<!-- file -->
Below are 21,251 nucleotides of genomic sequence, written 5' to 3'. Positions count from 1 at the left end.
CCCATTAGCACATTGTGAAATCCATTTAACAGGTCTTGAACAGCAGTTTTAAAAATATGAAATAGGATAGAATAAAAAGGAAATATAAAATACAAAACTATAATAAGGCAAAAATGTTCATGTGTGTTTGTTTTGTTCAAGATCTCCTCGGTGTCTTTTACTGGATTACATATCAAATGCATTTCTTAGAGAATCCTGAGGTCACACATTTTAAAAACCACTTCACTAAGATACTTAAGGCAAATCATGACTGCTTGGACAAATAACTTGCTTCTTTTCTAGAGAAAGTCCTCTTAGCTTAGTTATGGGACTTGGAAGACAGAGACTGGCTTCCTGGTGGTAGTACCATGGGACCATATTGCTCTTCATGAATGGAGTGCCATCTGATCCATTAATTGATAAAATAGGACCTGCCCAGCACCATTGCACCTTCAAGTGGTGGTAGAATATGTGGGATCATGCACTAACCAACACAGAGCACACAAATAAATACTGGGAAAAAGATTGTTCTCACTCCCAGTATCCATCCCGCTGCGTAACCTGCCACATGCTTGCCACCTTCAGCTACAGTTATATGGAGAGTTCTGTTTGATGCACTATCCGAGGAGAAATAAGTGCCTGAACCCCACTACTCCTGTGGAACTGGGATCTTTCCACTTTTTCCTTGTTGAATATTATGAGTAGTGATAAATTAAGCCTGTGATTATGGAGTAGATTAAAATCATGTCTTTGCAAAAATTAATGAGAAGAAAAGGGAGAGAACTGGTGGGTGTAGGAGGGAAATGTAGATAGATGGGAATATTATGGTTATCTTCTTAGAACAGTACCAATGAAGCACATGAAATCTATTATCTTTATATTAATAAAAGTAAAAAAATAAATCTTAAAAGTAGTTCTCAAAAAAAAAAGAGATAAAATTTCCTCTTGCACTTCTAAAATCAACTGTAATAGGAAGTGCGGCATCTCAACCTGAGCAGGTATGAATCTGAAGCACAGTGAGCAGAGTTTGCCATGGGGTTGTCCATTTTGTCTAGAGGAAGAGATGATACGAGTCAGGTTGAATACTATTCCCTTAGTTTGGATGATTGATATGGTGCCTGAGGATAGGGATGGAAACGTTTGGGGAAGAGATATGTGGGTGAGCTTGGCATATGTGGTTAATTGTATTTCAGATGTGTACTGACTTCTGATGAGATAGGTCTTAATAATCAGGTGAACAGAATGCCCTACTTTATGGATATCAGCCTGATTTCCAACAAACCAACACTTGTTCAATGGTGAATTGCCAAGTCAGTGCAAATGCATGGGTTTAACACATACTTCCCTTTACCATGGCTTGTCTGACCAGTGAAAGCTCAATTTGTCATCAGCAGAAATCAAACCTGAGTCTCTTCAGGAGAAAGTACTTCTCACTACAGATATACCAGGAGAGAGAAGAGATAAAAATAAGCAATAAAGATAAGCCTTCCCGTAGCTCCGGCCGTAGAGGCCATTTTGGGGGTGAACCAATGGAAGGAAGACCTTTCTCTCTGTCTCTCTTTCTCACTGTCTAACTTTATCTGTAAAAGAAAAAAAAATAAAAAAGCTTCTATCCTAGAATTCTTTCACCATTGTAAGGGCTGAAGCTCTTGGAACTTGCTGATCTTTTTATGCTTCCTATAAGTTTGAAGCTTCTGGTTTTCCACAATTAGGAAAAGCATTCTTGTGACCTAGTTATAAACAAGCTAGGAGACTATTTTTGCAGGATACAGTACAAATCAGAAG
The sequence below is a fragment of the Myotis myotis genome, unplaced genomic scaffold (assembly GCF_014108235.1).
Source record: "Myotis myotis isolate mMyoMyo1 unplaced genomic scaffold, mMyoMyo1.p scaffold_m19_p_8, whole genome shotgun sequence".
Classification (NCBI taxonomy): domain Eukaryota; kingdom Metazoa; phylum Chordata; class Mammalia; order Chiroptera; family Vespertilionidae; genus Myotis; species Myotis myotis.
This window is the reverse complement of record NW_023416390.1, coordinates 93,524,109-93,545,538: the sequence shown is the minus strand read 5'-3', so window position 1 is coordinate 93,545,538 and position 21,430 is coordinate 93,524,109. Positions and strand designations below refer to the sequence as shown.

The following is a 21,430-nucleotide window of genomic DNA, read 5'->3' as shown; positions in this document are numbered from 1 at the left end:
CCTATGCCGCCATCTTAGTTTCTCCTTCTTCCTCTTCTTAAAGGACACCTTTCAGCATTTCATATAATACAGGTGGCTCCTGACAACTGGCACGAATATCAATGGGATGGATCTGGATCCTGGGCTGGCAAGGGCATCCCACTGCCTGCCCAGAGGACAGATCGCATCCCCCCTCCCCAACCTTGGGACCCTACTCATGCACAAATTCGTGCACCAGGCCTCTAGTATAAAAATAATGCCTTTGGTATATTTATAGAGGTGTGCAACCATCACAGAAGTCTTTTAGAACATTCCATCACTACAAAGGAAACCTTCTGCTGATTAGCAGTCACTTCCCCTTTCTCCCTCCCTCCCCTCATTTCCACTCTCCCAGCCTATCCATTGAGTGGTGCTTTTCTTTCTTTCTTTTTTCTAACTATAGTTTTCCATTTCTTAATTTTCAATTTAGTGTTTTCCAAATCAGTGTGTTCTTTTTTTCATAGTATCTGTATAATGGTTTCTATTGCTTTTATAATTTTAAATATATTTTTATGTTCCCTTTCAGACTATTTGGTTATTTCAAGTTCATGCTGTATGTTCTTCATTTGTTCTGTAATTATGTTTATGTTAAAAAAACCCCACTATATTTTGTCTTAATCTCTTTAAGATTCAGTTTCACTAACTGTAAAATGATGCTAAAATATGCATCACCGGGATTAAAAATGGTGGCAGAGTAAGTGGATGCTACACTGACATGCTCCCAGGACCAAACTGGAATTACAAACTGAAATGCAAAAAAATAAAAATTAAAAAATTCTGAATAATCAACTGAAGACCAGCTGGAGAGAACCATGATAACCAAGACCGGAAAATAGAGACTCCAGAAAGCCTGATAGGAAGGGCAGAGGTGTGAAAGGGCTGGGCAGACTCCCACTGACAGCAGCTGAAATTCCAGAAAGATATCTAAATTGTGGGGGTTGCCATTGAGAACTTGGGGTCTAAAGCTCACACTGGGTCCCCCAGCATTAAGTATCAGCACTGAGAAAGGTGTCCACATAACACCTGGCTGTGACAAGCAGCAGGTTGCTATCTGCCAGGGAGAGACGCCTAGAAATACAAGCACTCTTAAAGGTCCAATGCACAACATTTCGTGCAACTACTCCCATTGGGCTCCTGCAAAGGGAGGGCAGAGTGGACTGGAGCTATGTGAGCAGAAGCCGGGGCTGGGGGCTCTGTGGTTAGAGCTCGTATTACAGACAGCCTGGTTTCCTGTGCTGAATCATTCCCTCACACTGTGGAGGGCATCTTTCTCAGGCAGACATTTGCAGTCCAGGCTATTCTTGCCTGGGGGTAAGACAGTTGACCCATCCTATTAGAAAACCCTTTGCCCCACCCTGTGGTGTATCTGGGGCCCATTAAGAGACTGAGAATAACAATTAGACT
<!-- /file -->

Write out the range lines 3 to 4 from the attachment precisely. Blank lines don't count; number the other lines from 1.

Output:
The sequence below is a fragment of the Myotis myotis genome, unplaced genomic scaffold (assembly GCF_014108235.1).
Source record: "Myotis myotis isolate mMyoMyo1 unplaced genomic scaffold, mMyoMyo1.p scaffold_m19_p_8, whole genome shotgun sequence".